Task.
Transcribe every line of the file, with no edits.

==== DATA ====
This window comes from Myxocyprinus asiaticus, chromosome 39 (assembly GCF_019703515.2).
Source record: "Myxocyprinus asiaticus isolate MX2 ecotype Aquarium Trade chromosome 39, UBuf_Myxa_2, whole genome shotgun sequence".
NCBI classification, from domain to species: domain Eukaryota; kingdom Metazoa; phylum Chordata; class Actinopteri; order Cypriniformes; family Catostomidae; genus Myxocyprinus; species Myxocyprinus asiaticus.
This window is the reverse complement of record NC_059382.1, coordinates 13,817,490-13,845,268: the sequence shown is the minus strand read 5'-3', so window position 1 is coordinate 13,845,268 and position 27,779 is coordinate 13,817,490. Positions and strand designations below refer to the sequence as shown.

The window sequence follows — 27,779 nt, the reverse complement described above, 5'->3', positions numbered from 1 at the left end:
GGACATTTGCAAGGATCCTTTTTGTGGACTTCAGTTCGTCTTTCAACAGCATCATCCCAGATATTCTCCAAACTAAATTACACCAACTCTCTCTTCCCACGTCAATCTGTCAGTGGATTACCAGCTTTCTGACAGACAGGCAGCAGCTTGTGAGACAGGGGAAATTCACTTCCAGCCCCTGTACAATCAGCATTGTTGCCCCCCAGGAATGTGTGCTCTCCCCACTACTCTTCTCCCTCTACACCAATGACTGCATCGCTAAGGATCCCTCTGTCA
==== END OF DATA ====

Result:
This window comes from Myxocyprinus asiaticus, chromosome 39 (assembly GCF_019703515.2).
Source record: "Myxocyprinus asiaticus isolate MX2 ecotype Aquarium Trade chromosome 39, UBuf_Myxa_2, whole genome shotgun sequence".
NCBI classification, from domain to species: domain Eukaryota; kingdom Metazoa; phylum Chordata; class Actinopteri; order Cypriniformes; family Catostomidae; genus Myxocyprinus; species Myxocyprinus asiaticus.
This window is the reverse complement of record NC_059382.1, coordinates 13,817,490-13,845,268: the sequence shown is the minus strand read 5'-3', so window position 1 is coordinate 13,845,268 and position 27,779 is coordinate 13,817,490. Positions and strand designations below refer to the sequence as shown.

The window sequence follows — 27,779 nt, the reverse complement described above, 5'->3', positions numbered from 1 at the left end:
GGACATTTGCAAGGATCCTTTTTGTGGACTTCAGTTCGTCTTTCAACAGCATCATCCCAGATATTCTCCAAACTAAATTACACCAACTCTCTCTTCCCACGTCAATCTGTCAGTGGATTACCAGCTTTCTGACAGACAGGCAGCAGCTTGTGAGACAGGGGAAATTCACTTCCAGCCCCTGTACAATCAGCATTGTTGCCCCCCAGGAATGTGTGCTCTCCCCACTACTCTTCTCCCTCTACACCAATGACTGCATCGCTAAGGATCCCTCTGTCA